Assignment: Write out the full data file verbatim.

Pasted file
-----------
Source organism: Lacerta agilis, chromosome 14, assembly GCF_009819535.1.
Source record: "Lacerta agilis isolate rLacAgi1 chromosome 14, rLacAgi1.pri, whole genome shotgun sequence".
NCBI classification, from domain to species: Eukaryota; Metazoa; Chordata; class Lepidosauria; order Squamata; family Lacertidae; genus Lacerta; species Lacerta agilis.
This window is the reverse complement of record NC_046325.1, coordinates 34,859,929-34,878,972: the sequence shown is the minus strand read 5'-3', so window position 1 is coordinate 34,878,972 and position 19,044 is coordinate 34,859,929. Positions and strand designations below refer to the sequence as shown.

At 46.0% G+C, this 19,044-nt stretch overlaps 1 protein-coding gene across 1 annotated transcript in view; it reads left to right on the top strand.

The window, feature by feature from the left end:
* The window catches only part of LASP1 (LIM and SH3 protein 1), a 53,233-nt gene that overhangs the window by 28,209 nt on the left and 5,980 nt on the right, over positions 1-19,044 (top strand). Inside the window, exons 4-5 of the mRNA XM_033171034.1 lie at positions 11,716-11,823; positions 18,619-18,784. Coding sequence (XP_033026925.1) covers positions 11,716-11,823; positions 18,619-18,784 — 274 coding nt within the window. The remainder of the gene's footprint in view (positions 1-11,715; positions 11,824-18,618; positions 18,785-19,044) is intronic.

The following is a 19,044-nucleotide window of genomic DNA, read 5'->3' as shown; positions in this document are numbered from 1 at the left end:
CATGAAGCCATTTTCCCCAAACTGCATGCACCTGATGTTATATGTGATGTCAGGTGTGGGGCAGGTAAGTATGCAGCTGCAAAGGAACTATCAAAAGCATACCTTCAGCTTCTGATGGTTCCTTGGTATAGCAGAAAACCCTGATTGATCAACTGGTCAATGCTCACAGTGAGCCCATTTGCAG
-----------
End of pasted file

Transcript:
Source organism: Lacerta agilis, chromosome 14, assembly GCF_009819535.1.
Source record: "Lacerta agilis isolate rLacAgi1 chromosome 14, rLacAgi1.pri, whole genome shotgun sequence".
NCBI classification, from domain to species: Eukaryota; Metazoa; Chordata; class Lepidosauria; order Squamata; family Lacertidae; genus Lacerta; species Lacerta agilis.
This window is the reverse complement of record NC_046325.1, coordinates 34,859,929-34,878,972: the sequence shown is the minus strand read 5'-3', so window position 1 is coordinate 34,878,972 and position 19,044 is coordinate 34,859,929. Positions and strand designations below refer to the sequence as shown.

At 46.0% G+C, this 19,044-nt stretch overlaps 1 protein-coding gene across 1 annotated transcript in view; it reads left to right on the top strand.

The window, feature by feature from the left end:
* The window catches only part of LASP1 (LIM and SH3 protein 1), a 53,233-nt gene that overhangs the window by 28,209 nt on the left and 5,980 nt on the right, over positions 1-19,044 (top strand). Inside the window, exons 4-5 of the mRNA XM_033171034.1 lie at positions 11,716-11,823; positions 18,619-18,784. Coding sequence (XP_033026925.1) covers positions 11,716-11,823; positions 18,619-18,784 — 274 coding nt within the window. The remainder of the gene's footprint in view (positions 1-11,715; positions 11,824-18,618; positions 18,785-19,044) is intronic.

The following is a 19,044-nucleotide window of genomic DNA, read 5'->3' as shown; positions in this document are numbered from 1 at the left end:
CATGAAGCCATTTTCCCCAAACTGCATGCACCTGATGTTATATGTGATGTCAGGTGTGGGGCAGGTAAGTATGCAGCTGCAAAGGAACTATCAAAAGCATACCTTCAGCTTCTGATGGTTCCTTGGTATAGCAGAAAACCCTGATTGATCAACTGGTCAATGCTCACAGTGAGCCCATTTGCAG